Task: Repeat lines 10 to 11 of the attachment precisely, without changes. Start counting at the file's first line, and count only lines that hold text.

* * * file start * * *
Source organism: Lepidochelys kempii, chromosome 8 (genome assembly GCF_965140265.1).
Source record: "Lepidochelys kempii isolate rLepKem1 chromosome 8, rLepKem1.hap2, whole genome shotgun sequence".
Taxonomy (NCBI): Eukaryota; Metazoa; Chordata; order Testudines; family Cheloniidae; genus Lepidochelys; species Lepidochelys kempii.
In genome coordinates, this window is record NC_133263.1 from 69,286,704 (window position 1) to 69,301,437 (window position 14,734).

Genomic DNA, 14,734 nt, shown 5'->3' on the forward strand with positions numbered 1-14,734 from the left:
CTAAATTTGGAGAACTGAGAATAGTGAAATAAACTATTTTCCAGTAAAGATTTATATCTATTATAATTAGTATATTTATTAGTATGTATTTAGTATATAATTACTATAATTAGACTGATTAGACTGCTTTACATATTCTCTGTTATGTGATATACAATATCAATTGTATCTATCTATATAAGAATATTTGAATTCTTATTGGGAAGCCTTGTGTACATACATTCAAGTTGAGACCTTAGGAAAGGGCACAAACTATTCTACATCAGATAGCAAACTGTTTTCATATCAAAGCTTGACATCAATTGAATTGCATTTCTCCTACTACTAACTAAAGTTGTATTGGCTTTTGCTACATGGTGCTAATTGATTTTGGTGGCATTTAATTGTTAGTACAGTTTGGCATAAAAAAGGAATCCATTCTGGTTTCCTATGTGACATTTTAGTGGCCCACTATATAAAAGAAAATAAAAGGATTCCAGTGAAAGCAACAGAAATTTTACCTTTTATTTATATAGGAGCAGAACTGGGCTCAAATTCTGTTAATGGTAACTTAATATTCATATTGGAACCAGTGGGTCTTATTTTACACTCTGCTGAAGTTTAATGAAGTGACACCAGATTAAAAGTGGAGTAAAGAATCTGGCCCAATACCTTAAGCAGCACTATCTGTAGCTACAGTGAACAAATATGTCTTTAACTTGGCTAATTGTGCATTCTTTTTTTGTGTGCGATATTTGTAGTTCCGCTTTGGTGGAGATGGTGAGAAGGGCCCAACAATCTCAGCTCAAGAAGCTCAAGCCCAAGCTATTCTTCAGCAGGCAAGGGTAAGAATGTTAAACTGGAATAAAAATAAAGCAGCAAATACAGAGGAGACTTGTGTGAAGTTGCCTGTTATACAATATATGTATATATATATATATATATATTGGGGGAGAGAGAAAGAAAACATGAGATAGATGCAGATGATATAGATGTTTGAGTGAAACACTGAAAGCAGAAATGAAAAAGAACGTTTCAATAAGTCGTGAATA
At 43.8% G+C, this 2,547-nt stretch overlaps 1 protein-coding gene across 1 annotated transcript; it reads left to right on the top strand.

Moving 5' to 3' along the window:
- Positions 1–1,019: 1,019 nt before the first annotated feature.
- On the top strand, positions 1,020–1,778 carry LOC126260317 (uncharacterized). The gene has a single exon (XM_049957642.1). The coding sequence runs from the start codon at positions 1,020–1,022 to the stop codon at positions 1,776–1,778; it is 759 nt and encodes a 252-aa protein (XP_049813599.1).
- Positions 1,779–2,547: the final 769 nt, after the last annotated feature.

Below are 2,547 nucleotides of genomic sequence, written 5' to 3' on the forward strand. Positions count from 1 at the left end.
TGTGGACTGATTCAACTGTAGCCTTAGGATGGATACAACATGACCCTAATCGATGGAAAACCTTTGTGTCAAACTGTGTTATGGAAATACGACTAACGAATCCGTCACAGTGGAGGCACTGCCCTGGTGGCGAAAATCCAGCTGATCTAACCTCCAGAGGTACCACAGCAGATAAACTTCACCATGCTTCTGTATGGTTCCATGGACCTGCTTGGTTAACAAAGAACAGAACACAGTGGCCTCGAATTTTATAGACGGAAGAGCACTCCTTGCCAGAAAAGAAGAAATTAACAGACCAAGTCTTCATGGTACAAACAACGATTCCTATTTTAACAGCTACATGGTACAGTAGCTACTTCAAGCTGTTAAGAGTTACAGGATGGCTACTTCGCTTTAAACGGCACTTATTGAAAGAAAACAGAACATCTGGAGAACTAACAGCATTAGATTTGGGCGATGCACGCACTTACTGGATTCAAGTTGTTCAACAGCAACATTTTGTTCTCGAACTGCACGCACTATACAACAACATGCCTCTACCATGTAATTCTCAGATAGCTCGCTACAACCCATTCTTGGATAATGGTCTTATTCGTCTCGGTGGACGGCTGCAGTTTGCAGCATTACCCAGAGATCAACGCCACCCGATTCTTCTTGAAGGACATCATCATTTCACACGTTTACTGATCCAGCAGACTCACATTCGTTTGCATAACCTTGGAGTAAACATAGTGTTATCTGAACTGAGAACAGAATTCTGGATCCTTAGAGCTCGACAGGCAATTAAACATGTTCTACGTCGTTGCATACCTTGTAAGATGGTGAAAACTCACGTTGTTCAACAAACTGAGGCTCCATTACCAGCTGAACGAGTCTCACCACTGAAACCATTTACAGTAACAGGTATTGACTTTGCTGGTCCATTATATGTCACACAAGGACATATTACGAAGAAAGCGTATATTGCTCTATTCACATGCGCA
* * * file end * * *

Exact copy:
- On the top strand, positions 1,020–1,778 carry LOC126260317 (uncharacterized). The gene has a single exon (XM_049957642.1). The coding sequence runs from the start codon at positions 1,020–1,022 to the stop codon at positions 1,776–1,778; it is 759 nt and encodes a 252-aa protein (XP_049813599.1).
- Positions 1,779–2,547: the final 769 nt, after the last annotated feature.